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Pharmaceutical Regulatory Affairs: Open Access

ISSN: 2167-7689

Open Access

Atrigel drug delivery system – an approach for sustained effect


2nd International Conference and Exhibition on Pharmaceutical Regulatory Affairs

November 23-24, 2012 Hyderabad International Convention Centre, India

Sravani Yarlagadda

Accepted Abstracts: Pharmaceut Reg Affairs

Abstract :

The Parenteral administration route is the most effective and common form of delivery for active drug substances with poor bio-availability and the drugs with a narrow therapeutic index. Though parenteral administration of drug is often critical and associated with problems such as limited number of acceptable excipients, stringent requirements of aseptic production process, safety issues, and patient noncompliance, still this route maintains its value due to special advantages like quicker onset of action in case of emergency, target the drug quickly to desired site of action, prevention of first pass metabolism etc. The application of advanced drug delivery technology to parenteral administration led to development of liposomes, nanosuspensions, solid implants etc. to overcome limitations of conventional parenteral delivery.There are currently two major types of biodegradable polymer systems for parenteral drug delivery. Solid implants can be made from biodegradable polymers using well-controlled manufacturing processes, such as extrusion, injection molding, and compression molding. These devices normally have very reproducible release profiles. However, because of their size, they require surgical implantation or the use of large trochars to administer the product. These methods of administration often limit the product's market potential due to patient and physician acceptance issues. Delivery systems consisting of microparticles, on the other hand, can be injected into the body using conventional needles and syringes. Thus, they have been the most widely accepted biodegradable polymer system for parenteral uses. However, the manufacturing processes for microparticles are often complex and difficult to control. As a result, there are often questions involving costs and batch-to-batch product uniformity. The rationale for developing the ATRIGEL? technology was the need for a delivery system that had the simplicity and reliability of solid implant devices, but the convenience and ease of administration of microparticles.The Atrigel? system is a proven sustained-release drug delivery platform that delivers therapeutic levelsof a wide spectrum of drugs over a few days toseveral months with a single injection.The Atrigel? drug delivery system consists of biodegradable polymers dissolved in biocompatible carriers.When the liquid product is injected into the subcutaneous space through a small gauge needle or placed into accessible tissue sites through a cannula, water in the tissue fluids causes the polymer to precipitate and trap the drug in a solid implant. The drug encapsulated within the implant is then released in a controlled manner as the polymer matrix biodegrades with time.Atrigel can deliver a wide range of therapeutics including small molecules, peptides, proteins, vaccines, natural products, etc.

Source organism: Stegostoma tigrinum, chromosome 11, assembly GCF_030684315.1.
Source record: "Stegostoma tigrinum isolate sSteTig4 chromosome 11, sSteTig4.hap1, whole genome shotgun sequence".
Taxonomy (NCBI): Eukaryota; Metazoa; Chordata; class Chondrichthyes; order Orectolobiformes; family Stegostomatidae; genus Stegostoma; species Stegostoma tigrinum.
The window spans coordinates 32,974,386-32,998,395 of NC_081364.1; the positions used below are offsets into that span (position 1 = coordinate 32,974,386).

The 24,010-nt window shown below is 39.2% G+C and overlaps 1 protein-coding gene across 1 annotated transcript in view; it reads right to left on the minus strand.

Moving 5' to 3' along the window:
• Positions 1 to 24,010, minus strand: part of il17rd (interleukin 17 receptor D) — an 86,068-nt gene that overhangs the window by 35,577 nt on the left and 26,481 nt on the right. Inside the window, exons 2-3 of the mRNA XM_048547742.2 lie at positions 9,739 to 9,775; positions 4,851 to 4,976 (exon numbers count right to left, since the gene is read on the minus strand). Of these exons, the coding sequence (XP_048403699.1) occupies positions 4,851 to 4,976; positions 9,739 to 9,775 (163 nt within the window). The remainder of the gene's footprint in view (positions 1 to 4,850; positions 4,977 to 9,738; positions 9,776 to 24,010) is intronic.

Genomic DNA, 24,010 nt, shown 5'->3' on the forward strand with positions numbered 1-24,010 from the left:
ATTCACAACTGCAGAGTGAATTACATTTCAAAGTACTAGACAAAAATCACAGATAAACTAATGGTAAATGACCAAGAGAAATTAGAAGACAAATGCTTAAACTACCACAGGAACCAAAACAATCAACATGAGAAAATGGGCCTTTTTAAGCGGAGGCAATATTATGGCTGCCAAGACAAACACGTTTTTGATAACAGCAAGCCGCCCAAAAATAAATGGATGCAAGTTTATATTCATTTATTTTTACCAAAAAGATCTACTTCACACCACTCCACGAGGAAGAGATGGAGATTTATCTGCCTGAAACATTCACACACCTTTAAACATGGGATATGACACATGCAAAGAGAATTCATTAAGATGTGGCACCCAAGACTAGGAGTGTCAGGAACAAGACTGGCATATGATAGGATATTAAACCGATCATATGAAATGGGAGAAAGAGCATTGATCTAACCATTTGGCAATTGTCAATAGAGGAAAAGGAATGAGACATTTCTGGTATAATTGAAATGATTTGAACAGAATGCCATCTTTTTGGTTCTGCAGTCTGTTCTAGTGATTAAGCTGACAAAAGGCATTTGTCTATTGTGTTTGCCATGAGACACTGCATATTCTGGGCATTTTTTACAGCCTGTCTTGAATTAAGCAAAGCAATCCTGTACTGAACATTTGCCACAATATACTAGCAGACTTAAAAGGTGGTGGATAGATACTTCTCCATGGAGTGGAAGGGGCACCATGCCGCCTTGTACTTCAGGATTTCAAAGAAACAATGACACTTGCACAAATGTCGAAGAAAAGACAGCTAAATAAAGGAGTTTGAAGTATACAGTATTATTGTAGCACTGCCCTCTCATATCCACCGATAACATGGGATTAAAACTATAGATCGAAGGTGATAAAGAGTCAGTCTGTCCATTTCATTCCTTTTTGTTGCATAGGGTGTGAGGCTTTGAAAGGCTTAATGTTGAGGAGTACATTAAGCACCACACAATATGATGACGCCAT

Biography :

I have completed by B pharmacy from Sri Venkateswara College of Pharmacy and pursuing my M pharmacy (pharmaceutics) in Vignan Institute of Pharmaceutical Sciences. I have presented oral and poster presentations in national level seminars.

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